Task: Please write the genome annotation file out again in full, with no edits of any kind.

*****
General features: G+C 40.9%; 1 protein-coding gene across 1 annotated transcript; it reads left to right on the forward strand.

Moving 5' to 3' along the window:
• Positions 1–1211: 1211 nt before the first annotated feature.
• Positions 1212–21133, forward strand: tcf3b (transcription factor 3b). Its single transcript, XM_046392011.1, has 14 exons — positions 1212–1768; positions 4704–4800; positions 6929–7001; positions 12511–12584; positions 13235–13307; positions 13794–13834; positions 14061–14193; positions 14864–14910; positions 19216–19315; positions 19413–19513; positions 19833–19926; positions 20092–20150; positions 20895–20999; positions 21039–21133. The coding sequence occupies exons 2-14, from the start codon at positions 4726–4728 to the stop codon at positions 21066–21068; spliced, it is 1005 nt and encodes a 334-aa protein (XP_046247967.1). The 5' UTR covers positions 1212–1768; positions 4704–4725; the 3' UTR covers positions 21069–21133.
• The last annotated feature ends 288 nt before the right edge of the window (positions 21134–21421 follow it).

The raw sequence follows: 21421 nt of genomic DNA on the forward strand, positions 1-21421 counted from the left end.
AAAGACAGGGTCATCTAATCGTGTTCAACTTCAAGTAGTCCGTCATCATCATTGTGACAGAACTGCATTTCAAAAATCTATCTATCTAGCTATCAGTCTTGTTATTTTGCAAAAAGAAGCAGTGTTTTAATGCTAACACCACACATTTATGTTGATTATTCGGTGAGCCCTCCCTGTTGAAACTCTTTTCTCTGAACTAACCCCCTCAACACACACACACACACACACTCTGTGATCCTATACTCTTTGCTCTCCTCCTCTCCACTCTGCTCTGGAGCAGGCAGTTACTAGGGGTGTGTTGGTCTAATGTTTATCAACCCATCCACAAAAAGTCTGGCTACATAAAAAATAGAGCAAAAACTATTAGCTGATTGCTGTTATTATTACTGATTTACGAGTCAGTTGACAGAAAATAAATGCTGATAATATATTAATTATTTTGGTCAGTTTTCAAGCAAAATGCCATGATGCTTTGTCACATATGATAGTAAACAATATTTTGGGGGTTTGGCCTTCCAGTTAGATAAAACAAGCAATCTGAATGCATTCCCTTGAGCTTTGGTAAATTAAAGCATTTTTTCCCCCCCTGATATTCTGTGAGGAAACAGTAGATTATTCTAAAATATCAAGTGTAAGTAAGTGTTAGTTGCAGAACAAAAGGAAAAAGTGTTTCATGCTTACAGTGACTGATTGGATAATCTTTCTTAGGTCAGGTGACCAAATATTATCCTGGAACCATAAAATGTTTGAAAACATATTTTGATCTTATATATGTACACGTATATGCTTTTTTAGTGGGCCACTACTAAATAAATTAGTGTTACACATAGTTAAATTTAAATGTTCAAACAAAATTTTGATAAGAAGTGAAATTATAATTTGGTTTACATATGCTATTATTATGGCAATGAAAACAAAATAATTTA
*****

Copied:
General features: G+C 40.9%; 1 protein-coding gene across 1 annotated transcript; it reads left to right on the forward strand.

Moving 5' to 3' along the window:
• Positions 1–1211: 1211 nt before the first annotated feature.
• Positions 1212–21133, forward strand: tcf3b (transcription factor 3b). Its single transcript, XM_046392011.1, has 14 exons — positions 1212–1768; positions 4704–4800; positions 6929–7001; positions 12511–12584; positions 13235–13307; positions 13794–13834; positions 14061–14193; positions 14864–14910; positions 19216–19315; positions 19413–19513; positions 19833–19926; positions 20092–20150; positions 20895–20999; positions 21039–21133. The coding sequence occupies exons 2-14, from the start codon at positions 4726–4728 to the stop codon at positions 21066–21068; spliced, it is 1005 nt and encodes a 334-aa protein (XP_046247967.1). The 5' UTR covers positions 1212–1768; positions 4704–4725; the 3' UTR covers positions 21069–21133.
• The last annotated feature ends 288 nt before the right edge of the window (positions 21134–21421 follow it).

The raw sequence follows: 21421 nt of genomic DNA on the forward strand, positions 1-21421 counted from the left end.
AAAGACAGGGTCATCTAATCGTGTTCAACTTCAAGTAGTCCGTCATCATCATTGTGACAGAACTGCATTTCAAAAATCTATCTATCTAGCTATCAGTCTTGTTATTTTGCAAAAAGAAGCAGTGTTTTAATGCTAACACCACACATTTATGTTGATTATTCGGTGAGCCCTCCCTGTTGAAACTCTTTTCTCTGAACTAACCCCCTCAACACACACACACACACACACTCTGTGATCCTATACTCTTTGCTCTCCTCCTCTCCACTCTGCTCTGGAGCAGGCAGTTACTAGGGGTGTGTTGGTCTAATGTTTATCAACCCATCCACAAAAAGTCTGGCTACATAAAAAATAGAGCAAAAACTATTAGCTGATTGCTGTTATTATTACTGATTTACGAGTCAGTTGACAGAAAATAAATGCTGATAATATATTAATTATTTTGGTCAGTTTTCAAGCAAAATGCCATGATGCTTTGTCACATATGATAGTAAACAATATTTTGGGGGTTTGGCCTTCCAGTTAGATAAAACAAGCAATCTGAATGCATTCCCTTGAGCTTTGGTAAATTAAAGCATTTTTTCCCCCCCTGATATTCTGTGAGGAAACAGTAGATTATTCTAAAATATCAAGTGTAAGTAAGTGTTAGTTGCAGAACAAAAGGAAAAAGTGTTTCATGCTTACAGTGACTGATTGGATAATCTTTCTTAGGTCAGGTGACCAAATATTATCCTGGAACCATAAAATGTTTGAAAACATATTTTGATCTTATATATGTACACGTATATGCTTTTTTAGTGGGCCACTACTAAATAAATTAGTGTTACACATAGTTAAATTTAAATGTTCAAACAAAATTTTGATAAGAAGTGAAATTATAATTTGGTTTACATATGCTATTATTATGGCAATGAAAACAAAATAATTTA